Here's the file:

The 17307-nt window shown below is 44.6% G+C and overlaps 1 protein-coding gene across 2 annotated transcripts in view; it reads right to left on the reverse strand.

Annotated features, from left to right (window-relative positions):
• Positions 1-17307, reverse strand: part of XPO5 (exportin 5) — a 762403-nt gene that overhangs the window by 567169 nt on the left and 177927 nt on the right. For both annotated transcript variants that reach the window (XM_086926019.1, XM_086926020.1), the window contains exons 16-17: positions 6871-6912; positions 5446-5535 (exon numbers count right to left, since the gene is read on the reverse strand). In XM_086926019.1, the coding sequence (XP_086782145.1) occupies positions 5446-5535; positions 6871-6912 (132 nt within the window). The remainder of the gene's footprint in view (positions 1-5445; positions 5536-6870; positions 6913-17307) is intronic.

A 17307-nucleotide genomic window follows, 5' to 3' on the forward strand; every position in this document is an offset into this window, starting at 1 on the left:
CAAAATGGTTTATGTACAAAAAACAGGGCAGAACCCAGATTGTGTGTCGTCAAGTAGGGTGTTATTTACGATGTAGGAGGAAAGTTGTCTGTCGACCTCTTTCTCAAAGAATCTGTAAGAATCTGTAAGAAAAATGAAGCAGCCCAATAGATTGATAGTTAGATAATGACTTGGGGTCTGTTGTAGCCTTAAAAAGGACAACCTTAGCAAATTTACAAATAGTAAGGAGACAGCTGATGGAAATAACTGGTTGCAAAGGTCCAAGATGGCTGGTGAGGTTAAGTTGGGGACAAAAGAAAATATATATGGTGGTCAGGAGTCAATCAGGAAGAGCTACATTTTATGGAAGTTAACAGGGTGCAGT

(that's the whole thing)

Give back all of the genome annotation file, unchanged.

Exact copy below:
The 17307-nt window shown below is 44.6% G+C and overlaps 1 protein-coding gene across 2 annotated transcripts in view; it reads right to left on the reverse strand.

Annotated features, from left to right (window-relative positions):
• Positions 1-17307, reverse strand: part of XPO5 (exportin 5) — a 762403-nt gene that overhangs the window by 567169 nt on the left and 177927 nt on the right. For both annotated transcript variants that reach the window (XM_086926019.1, XM_086926020.1), the window contains exons 16-17: positions 6871-6912; positions 5446-5535 (exon numbers count right to left, since the gene is read on the reverse strand). In XM_086926019.1, the coding sequence (XP_086782145.1) occupies positions 5446-5535; positions 6871-6912 (132 nt within the window). The remainder of the gene's footprint in view (positions 1-5445; positions 5536-6870; positions 6913-17307) is intronic.

A 17307-nucleotide genomic window follows, 5' to 3' on the forward strand; every position in this document is an offset into this window, starting at 1 on the left:
CAAAATGGTTTATGTACAAAAAACAGGGCAGAACCCAGATTGTGTGTCGTCAAGTAGGGTGTTATTTACGATGTAGGAGGAAAGTTGTCTGTCGACCTCTTTCTCAAAGAATCTGTAAGAATCTGTAAGAAAAATGAAGCAGCCCAATAGATTGATAGTTAGATAATGACTTGGGGTCTGTTGTAGCCTTAAAAAGGACAACCTTAGCAAATTTACAAATAGTAAGGAGACAGCTGATGGAAATAACTGGTTGCAAAGGTCCAAGATGGCTGGTGAGGTTAAGTTGGGGACAAAAGAAAATATATATGGTGGTCAGGAGTCAATCAGGAAGAGCTACATTTTATGGAAGTTAACAGGGTGCAGT